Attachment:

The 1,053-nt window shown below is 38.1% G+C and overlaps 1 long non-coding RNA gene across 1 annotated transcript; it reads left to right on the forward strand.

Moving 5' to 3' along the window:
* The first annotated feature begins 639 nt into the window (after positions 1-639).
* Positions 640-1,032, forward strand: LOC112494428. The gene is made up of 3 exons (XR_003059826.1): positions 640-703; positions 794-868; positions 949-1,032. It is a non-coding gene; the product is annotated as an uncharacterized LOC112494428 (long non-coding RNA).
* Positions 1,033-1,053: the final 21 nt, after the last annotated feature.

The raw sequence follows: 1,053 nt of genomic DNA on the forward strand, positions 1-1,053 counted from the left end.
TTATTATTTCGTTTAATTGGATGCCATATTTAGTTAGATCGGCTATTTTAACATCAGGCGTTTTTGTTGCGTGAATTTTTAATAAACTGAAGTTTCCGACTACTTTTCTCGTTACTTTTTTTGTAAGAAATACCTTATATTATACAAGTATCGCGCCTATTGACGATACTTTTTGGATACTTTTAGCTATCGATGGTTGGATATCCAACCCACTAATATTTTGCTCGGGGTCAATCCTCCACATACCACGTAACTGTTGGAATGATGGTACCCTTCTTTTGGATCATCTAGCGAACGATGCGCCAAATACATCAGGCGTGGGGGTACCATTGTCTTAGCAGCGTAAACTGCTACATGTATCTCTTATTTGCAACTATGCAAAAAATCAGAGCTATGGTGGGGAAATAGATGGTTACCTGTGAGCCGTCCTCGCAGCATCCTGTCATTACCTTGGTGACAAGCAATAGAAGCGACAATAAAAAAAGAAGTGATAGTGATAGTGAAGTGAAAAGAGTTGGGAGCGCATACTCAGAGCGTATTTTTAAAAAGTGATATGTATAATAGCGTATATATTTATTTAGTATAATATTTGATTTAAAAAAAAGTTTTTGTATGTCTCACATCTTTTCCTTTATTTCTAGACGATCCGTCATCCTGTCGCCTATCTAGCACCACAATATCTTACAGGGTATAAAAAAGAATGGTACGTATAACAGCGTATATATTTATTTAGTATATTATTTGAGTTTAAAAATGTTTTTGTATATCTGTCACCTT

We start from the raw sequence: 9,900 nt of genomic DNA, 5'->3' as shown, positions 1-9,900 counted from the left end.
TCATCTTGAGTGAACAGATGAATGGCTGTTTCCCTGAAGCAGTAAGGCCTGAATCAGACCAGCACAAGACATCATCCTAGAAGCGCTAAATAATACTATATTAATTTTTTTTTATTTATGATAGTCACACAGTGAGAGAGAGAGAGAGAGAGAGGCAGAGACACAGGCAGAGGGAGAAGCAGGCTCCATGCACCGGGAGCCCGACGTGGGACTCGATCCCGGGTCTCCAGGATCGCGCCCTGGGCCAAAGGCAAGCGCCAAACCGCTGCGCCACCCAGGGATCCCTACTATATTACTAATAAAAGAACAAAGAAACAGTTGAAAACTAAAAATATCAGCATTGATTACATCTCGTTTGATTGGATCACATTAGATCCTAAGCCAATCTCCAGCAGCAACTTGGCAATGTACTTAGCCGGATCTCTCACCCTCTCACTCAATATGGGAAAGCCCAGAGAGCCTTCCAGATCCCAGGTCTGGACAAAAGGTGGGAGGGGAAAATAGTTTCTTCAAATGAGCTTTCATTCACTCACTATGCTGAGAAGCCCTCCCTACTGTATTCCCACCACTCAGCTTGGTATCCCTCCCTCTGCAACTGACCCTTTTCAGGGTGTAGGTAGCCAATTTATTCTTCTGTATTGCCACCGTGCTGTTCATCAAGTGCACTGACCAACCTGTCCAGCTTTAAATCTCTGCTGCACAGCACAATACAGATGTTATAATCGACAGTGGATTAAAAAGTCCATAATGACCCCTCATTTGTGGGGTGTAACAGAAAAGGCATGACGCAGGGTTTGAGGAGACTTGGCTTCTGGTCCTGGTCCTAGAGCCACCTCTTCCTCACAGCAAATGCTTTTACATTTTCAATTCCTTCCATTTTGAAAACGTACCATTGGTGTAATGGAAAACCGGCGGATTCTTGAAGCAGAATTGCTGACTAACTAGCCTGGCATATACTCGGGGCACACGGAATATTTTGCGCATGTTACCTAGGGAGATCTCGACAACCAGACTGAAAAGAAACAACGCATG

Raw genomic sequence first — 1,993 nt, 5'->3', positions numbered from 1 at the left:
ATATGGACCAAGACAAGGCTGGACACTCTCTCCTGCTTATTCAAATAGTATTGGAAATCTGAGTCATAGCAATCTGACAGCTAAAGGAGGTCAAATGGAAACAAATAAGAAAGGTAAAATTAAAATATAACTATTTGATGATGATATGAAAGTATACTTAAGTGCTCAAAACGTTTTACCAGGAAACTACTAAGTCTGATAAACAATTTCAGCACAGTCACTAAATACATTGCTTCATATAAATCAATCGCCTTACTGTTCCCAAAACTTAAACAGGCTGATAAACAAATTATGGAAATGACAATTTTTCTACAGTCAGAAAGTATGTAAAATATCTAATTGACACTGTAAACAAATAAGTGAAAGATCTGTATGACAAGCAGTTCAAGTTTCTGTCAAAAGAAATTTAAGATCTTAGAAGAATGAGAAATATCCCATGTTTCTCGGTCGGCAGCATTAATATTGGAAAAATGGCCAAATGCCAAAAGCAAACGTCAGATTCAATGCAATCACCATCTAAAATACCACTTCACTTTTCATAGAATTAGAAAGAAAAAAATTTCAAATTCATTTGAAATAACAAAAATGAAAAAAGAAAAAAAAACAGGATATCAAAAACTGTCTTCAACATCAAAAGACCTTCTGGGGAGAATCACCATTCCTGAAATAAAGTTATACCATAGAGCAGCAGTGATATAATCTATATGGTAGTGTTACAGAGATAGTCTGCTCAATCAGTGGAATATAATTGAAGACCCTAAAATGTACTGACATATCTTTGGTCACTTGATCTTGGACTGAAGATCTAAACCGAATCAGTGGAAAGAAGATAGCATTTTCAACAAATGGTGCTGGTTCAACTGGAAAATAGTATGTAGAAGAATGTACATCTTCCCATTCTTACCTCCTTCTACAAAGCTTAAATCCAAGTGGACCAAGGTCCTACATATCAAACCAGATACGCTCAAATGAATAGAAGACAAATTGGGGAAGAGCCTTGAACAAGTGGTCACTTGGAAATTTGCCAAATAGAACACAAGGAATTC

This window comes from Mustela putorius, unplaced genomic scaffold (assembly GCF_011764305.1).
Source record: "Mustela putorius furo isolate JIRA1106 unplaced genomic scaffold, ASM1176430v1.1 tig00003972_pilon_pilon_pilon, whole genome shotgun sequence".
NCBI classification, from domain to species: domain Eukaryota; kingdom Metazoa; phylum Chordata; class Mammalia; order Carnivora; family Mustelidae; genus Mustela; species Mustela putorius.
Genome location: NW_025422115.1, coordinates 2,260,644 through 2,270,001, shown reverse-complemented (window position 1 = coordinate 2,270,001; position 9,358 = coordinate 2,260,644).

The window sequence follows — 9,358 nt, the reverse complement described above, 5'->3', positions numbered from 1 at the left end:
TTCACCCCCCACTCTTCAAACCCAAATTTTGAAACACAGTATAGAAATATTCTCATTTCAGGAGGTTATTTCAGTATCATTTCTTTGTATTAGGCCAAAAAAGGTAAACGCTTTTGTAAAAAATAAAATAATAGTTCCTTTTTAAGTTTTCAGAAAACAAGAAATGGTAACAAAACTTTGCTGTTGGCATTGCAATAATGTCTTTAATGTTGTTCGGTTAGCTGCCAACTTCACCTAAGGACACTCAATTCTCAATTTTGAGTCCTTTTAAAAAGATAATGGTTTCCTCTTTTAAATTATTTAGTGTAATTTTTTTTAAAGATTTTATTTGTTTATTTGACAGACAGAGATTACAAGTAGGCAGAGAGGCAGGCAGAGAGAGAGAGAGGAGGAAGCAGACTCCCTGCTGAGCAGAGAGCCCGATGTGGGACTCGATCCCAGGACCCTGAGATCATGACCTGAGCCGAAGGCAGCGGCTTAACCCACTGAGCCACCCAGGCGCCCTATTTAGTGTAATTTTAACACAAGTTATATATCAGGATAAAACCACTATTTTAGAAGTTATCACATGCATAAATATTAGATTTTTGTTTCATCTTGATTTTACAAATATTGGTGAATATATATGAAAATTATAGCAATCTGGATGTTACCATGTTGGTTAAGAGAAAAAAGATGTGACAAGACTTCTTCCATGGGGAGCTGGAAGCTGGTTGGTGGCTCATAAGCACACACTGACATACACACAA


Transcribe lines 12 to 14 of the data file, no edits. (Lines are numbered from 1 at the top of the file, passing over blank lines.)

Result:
This window comes from Mustela putorius, unplaced genomic scaffold (assembly GCF_011764305.1).
Source record: "Mustela putorius furo isolate JIRA1106 unplaced genomic scaffold, ASM1176430v1.1 tig00003972_pilon_pilon_pilon, whole genome shotgun sequence".
NCBI classification, from domain to species: domain Eukaryota; kingdom Metazoa; phylum Chordata; class Mammalia; order Carnivora; family Mustelidae; genus Mustela; species Mustela putorius.